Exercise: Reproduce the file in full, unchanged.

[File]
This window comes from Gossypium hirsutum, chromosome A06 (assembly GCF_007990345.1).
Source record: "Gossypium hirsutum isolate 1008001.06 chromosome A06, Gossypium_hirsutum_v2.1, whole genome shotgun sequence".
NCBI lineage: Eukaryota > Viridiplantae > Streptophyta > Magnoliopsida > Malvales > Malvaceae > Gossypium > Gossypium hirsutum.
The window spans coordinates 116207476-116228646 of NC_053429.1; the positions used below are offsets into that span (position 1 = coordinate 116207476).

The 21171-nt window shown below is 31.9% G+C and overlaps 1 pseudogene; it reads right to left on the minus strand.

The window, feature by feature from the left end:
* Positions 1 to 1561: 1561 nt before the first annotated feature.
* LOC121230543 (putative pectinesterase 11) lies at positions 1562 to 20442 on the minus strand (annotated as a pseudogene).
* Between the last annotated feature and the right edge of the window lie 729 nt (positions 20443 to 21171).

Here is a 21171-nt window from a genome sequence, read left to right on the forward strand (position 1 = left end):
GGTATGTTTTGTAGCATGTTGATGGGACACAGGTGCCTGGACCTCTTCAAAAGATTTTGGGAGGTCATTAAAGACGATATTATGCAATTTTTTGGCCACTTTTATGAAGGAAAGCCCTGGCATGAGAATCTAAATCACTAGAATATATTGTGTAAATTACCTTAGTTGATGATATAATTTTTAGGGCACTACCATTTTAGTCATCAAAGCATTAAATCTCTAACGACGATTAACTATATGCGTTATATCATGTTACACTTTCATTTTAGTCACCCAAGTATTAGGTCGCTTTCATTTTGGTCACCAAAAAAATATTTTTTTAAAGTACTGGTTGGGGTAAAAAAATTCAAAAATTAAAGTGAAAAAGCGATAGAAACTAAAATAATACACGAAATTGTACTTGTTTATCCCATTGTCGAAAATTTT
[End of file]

This window comes from Gossypium hirsutum, chromosome A06 (assembly GCF_007990345.1).
Source record: "Gossypium hirsutum isolate 1008001.06 chromosome A06, Gossypium_hirsutum_v2.1, whole genome shotgun sequence".
NCBI lineage: Eukaryota > Viridiplantae > Streptophyta > Magnoliopsida > Malvales > Malvaceae > Gossypium > Gossypium hirsutum.
The window spans coordinates 116207476-116228646 of NC_053429.1; the positions used below are offsets into that span (position 1 = coordinate 116207476).

The 21171-nt window shown below is 31.9% G+C and overlaps 1 pseudogene; it reads right to left on the minus strand.

The window, feature by feature from the left end:
* Positions 1 to 1561: 1561 nt before the first annotated feature.
* LOC121230543 (putative pectinesterase 11) lies at positions 1562 to 20442 on the minus strand (annotated as a pseudogene).
* Between the last annotated feature and the right edge of the window lie 729 nt (positions 20443 to 21171).

Here is a 21171-nt window from a genome sequence, read left to right on the forward strand (position 1 = left end):
GGTATGTTTTGTAGCATGTTGATGGGACACAGGTGCCTGGACCTCTTCAAAAGATTTTGGGAGGTCATTAAAGACGATATTATGCAATTTTTTGGCCACTTTTATGAAGGAAAGCCCTGGCATGAGAATCTAAATCACTAGAATATATTGTGTAAATTACCTTAGTTGATGATATAATTTTTAGGGCACTACCATTTTAGTCATCAAAGCATTAAATCTCTAACGACGATTAACTATATGCGTTATATCATGTTACACTTTCATTTTAGTCACCCAAGTATTAGGTCGCTTTCATTTTGGTCACCAAAAAAATATTTTTTTAAAGTACTGGTTGGGGTAAAAAAATTCAAAAATTAAAGTGAAAAAGCGATAGAAACTAAAATAATACACGAAATTGTACTTGTTTATCCCATTGTCGAAAATTTT